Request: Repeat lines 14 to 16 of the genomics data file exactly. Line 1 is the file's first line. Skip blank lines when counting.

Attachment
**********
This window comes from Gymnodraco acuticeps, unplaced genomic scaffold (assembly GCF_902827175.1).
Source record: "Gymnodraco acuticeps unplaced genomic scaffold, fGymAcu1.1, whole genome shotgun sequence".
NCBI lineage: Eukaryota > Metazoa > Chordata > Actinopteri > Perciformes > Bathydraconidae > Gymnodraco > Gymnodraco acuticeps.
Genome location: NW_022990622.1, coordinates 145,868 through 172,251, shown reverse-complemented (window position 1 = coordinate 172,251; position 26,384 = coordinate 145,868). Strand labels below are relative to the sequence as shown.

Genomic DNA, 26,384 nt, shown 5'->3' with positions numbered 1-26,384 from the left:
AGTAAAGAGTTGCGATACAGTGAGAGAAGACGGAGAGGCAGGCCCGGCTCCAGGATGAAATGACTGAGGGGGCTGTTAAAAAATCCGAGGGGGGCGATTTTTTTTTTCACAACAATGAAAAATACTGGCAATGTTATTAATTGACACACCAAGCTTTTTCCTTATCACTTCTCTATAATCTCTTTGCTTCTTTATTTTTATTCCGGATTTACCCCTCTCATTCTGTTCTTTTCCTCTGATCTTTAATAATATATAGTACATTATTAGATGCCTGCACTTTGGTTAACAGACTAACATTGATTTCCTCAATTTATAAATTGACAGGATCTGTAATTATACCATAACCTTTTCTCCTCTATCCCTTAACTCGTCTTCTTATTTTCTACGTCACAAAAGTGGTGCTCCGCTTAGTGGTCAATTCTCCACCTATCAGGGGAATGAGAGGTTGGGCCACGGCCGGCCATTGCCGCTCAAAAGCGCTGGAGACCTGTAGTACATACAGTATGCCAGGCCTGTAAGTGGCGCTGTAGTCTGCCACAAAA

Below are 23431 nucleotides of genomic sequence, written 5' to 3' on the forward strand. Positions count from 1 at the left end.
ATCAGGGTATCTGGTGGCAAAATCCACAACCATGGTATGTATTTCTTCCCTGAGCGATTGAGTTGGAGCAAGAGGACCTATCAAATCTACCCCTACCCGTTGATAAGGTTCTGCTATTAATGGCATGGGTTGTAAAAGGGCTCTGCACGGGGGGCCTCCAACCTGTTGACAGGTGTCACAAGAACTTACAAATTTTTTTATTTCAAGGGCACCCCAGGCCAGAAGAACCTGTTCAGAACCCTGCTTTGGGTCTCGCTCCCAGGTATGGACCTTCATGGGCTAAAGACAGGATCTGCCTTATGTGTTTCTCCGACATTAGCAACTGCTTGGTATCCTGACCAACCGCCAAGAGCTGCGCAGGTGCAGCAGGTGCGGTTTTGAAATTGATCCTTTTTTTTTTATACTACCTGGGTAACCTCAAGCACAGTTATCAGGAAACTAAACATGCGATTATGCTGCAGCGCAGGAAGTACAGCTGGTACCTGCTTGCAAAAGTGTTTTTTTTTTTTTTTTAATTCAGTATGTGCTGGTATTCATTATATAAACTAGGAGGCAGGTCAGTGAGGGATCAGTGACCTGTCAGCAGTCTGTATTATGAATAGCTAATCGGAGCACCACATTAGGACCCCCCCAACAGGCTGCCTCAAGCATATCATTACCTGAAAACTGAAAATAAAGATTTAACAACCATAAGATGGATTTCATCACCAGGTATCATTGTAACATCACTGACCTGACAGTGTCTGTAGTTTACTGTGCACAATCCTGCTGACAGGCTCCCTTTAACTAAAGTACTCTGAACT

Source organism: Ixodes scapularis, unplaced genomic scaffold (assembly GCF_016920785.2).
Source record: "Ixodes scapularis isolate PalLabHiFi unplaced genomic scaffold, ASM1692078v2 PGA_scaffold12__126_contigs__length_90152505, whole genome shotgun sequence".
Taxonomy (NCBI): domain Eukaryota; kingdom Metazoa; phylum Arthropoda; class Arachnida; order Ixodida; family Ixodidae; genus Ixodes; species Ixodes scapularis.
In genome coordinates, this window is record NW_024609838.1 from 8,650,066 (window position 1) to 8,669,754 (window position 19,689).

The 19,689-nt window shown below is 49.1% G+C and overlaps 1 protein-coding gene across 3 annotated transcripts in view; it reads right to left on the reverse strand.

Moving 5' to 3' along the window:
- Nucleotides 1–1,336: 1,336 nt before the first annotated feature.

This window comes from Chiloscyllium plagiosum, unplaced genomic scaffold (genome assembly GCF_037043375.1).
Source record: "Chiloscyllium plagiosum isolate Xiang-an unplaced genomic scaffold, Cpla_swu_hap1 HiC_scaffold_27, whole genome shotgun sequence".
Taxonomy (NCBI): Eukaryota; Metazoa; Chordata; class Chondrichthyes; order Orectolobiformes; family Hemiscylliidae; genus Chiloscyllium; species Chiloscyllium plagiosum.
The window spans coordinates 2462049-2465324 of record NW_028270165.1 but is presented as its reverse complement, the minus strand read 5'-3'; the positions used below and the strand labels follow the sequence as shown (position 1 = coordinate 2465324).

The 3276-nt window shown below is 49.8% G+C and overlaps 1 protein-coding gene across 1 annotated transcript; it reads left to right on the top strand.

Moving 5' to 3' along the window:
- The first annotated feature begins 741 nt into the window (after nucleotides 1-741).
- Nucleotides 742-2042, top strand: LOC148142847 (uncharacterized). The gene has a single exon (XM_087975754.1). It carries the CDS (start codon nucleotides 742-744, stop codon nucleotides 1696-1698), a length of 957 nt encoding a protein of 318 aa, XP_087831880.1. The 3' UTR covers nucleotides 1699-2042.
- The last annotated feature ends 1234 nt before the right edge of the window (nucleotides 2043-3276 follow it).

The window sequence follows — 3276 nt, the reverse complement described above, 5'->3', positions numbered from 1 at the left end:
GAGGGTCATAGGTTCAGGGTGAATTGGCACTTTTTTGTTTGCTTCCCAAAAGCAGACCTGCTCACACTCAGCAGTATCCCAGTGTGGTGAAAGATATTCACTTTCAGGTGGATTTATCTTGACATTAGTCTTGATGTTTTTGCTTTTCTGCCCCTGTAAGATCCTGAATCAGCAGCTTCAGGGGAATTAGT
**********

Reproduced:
Moving 5' to 3' along the window:
- Nucleotides 1–1,336: 1,336 nt before the first annotated feature.

This window comes from Chiloscyllium plagiosum, unplaced genomic scaffold (genome assembly GCF_037043375.1).